'We Are Overwhelmed': Doctors in Syria's Idlib Are 'Powerless' in the Face of Russian-backed Offensive, MSF Says

The nine-year Syrian Civil War rages in the northwestern province of Idlib as President Bashar al-Assad seeks to crush the final bastion of resistance against his regime. The rebels in Idlib—mostly Islamist militias, the strongest of which is Hayat Tahrir al-Sham which was formerly allied with Al-Qaeda—are supported by Turkish forces. On the other side, Assad's troops are backed by Russian airstrikes and special operations troops, plus Iranian-aligned militias.

The battle is proving one of the war's most intense.

Airstrikes, rocket attacks, heavy artillery barrages, and armored assaults occur daily. Idlib's civilians are caught in the middle, and more than 900,000 people have fled their homes amid the fighting.

Civilian targets are not off limits. Russian and Syrian forces have been accused of intentionally targeting medical centers which are protected under the Geneva Convention are continuously attacked.

According to Médecins Sans Frontières, whose volunteers are working alongside local staff, the remaining medical facilities are on the verge of collapse under "indiscriminate" attacks.

"The health system is barely standing," Cristian Reynders, the Médecins Sans Frontières project coordinator for northwestern Syria, told Newsweek on Thursday from an MSF coordination office in the region.

"We do our best to respond, but we are overwhelmed," Reynders explained. Hospitals are "sanctuaries" from the fighting that "must be respected" by all actors, he said. But aside from urging combatants to respect hospital neutrality, the MSF and those on the ground are "powerless," Reynders added.

Medical staff are grappling with multiple attacks in multiple locations on avowedly civilian targets, Reynders said. The trend is "very, very worrying," he said.

MSF supports three regional hospitals. Two of the hospitals it supports—Idlib Central and Mareet Misirin—were almost hit by bombs or shells on Tuesday, which landed within 330 feet of both centers. Indeed, four medics working for Idlib Central hospital sustained minor blast wounds.

MSF recorded 185 wounded people on Tuesday, 66 of whom had severe wounds requiring major surgical operations. At least 14 of those were children. Lacking basic supplies like bandages and gauze, treatment is limited.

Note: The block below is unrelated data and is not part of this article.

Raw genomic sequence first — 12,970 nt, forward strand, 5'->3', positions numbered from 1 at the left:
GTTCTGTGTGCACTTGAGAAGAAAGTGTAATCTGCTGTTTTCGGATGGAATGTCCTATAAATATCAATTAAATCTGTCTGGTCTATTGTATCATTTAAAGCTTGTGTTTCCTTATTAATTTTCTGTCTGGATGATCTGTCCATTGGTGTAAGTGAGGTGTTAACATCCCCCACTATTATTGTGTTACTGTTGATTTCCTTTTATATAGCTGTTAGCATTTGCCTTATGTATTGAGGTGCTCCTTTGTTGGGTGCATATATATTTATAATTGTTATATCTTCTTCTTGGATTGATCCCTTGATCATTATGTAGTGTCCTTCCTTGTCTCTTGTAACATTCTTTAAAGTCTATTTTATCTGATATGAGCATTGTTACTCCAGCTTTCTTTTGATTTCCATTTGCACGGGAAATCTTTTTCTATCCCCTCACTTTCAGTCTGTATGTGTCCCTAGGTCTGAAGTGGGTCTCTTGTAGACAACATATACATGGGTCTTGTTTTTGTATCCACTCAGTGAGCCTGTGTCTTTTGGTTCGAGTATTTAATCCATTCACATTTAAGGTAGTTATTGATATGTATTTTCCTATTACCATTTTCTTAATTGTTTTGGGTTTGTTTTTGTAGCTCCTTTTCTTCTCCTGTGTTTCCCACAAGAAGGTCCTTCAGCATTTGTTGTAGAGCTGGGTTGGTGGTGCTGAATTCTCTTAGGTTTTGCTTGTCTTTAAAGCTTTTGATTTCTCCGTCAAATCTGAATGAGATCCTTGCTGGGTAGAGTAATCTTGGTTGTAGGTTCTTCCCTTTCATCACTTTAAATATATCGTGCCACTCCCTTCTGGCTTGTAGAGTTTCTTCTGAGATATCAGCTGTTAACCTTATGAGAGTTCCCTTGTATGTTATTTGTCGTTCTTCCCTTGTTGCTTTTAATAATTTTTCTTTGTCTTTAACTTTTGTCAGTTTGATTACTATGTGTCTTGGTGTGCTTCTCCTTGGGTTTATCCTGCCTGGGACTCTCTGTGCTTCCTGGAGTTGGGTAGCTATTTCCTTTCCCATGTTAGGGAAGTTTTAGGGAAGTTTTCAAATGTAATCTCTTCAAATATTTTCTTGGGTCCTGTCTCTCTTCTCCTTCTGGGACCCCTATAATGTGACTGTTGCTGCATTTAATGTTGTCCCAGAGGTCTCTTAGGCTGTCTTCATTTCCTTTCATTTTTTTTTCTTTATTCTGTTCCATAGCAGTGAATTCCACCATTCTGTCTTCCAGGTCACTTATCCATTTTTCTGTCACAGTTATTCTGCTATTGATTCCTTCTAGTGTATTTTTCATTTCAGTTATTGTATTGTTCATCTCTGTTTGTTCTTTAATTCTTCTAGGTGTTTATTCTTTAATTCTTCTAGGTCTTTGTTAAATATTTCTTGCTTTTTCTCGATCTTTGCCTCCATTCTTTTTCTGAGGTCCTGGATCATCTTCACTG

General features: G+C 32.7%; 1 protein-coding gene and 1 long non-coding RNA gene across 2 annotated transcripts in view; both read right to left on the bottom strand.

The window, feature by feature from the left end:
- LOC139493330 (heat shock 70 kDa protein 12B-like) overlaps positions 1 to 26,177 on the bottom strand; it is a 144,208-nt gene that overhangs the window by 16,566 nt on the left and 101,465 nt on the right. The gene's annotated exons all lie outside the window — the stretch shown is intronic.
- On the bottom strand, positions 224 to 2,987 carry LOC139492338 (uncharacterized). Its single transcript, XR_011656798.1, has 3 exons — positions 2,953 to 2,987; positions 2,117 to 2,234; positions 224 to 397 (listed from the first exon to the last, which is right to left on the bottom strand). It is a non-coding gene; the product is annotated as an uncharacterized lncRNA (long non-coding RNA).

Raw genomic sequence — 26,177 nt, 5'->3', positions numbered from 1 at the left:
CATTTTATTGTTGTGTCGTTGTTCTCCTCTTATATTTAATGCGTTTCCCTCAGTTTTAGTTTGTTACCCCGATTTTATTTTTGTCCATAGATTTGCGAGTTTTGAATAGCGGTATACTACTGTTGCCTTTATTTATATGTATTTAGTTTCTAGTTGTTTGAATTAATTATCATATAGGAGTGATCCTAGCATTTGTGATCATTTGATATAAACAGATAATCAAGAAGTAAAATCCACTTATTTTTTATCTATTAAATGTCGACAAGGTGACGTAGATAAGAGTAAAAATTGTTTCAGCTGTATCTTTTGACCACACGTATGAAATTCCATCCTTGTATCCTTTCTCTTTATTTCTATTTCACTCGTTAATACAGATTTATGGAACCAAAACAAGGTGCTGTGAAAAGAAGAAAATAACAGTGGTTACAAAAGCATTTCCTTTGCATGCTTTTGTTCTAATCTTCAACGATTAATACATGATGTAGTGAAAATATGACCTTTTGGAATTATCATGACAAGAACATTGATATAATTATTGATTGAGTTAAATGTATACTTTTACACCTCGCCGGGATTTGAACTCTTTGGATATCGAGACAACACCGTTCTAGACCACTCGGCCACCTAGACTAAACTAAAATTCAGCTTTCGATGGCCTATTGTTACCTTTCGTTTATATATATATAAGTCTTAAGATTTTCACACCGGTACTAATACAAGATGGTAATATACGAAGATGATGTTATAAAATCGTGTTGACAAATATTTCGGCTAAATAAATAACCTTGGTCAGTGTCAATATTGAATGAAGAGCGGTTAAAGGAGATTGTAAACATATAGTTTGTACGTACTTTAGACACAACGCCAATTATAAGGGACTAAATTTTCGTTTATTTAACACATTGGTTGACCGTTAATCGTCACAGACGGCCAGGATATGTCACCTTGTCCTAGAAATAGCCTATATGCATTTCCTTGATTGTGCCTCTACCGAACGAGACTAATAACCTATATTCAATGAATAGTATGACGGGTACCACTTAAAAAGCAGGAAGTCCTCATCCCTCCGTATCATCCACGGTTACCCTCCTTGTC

The number of ongoing medical operations has ravaged anesthesia stocks, leaving surgeons with inadequate supplies to treat the patients such as those missing limbs.

At certain points during the offensive, surgeons have been conducting 30 major surgeries per day, Reynders said.

Recorded messages from medical workers at the Idlib Surgical Hospital—provided to Newsweek by MSF—illustrate the chaos and suffering in Syria's last significant pocket of resistance. The center is in the city of Kafr Nabl, right on ever-shifting frontlines.

The manager of the hospital's media and documentation department said the regime and Russian bombing targeted schools and a health facility in the city. A surgeon at the hospital described Tuesday as "a difficult, bloody day," as workers struggled to treat dozens.

A nurse at Idlib Surgical warned that without international intervention, the "inhuman, systematic bombing" would continue.

Medical workers continue to treat civilians caught in the fighting. Reynders said he could not say if and when the volunteers and staff might leave, expressing his respect for the "impossible" choices they make in deciding whether to treat their patients or to flee.

"Nobody knows what will happen in 10 minutes or in one hour," he added. "We are on our toes all the time and doing our best."

Idlib was home to some 3 million people—half of them refugees from elsewhere in Syria—before the latest regime offensive began in December. Those who have fled have "nowhere to stay, nowhere to go," Reynders said. The United Nations has described the humanitarian crisis in Idlib as "horrifying," according to NPR, with countless displaced people sleeping outside with no shelter because refugee camps are full.

Calls for a ceasefire have thus far fallen on deaf ears, and all combatants have vowed to continue and even escalate the fighting. This means more shells and bombs for civilians and medical workers, Reynders said, until the two sides can reach a detente.

MSF and other organizations are responding to the humanitarian crisis as best they can, but Reynders noted that this is a "human crisis" which is too big for them to manage. "There is another level of responsibility that must be taken by the international community, by state actors that have the power to enforce international humanitarian law."

Russia, Idlib, Syria, assault, doctors, hospital, MSF
A wounded Syrian man receives treatment at a makeshift hospital following a reported airstrike on the industrial area of Idlib, Syria on February 11, 2020. ABDULAZIZ KETAZ/AFP via Getty Images/Getty